The Pembroke Welsh Corgi is so named because the breed is supposed to have originated in Pembrokeshire, Wales. Corgis, though small in height, are herding dogs with big personalities and a very athletic nature.
Corgis are often described as a "big dog trapped in a small dog's body," and this is an accurate description. As for size, a corgi will only grow 10 to 12 inches high at the shoulder and 12 to 15 inches long. Males weigh between 25 and 30 pounds as adults, and females weigh 20 to 27 pounds. Their head and ears are foxy in shape, and tails are either naturally short or normally docked. There is a movement to not dock tails, so sometimes, Pembrokes will not have docked tails.
Pembroke Welsh Corgis come in a variety of coat colors, including red and white, sable, fawn, and tri-color. The dogs have varying markings of white on legs, chest, collar, muzzle and forehead. The breed standard considers a short length coat as standard, although there are "fluffy" corgis with long hair. This is considered a flaw, and fluffies are not eligible for showing, but they are perfectly acceptable as pets, and are often quite adorable. Pembroke Welsh Corgis do shed a lot, however. They have a soft undercoat which sheds all year round and has twice-annual seasonal shedding that can be annoying. They also have a coarser overcoat, which also sheds.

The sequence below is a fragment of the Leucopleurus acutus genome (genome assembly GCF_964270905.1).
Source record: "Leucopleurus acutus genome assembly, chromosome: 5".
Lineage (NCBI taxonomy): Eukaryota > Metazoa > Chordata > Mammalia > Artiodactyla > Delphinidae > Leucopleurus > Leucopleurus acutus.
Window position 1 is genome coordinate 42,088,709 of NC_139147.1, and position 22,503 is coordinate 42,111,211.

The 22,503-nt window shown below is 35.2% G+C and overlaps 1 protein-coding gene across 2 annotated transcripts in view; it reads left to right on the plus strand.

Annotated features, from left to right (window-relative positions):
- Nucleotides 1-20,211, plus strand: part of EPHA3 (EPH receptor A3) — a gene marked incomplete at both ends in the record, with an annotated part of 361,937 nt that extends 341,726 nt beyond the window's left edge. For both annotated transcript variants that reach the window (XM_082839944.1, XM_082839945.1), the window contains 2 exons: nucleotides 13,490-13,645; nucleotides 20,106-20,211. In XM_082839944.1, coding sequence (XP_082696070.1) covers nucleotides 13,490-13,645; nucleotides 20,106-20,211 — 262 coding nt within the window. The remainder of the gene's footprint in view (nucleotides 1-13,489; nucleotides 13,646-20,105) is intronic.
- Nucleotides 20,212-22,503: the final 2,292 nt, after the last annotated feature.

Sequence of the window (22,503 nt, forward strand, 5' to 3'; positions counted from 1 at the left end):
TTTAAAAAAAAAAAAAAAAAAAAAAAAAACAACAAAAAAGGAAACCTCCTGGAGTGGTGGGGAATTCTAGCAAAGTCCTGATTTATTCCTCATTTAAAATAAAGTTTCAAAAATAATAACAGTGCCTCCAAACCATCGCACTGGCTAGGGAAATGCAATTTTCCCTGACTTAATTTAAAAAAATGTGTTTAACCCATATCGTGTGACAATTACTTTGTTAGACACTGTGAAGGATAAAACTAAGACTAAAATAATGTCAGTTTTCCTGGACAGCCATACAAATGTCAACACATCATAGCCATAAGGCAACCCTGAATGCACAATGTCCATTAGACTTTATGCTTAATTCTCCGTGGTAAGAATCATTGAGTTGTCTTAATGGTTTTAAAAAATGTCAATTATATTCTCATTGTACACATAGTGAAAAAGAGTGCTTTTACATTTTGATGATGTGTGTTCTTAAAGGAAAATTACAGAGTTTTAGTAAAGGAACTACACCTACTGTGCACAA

Because corgis are prone to back problems due to the length of their spine and the fact that they are voracious eaters, it is important to make sure not to overfeed a corgi and allow it to maintain and active lifestyle. The dog should be lean, with definition in the body and haunches. You should be able to feel the ribs under the fur, but there should be a layer of muscle or fat above the ribs. If you cannot feel the dog's ribs, it is likely overweight.
Corgis are also prone to genetic hip dysplasia and various eye disorders. Life expectancy for Pembroke Welsh Corgis is 12 to 14 years old if a corgi maintains a healthy lifestyle.
If you are considering adopting a corgi, please be sure to adopt from a reputable breeder or a Corgi Rescue. Please do not support puppy mills!
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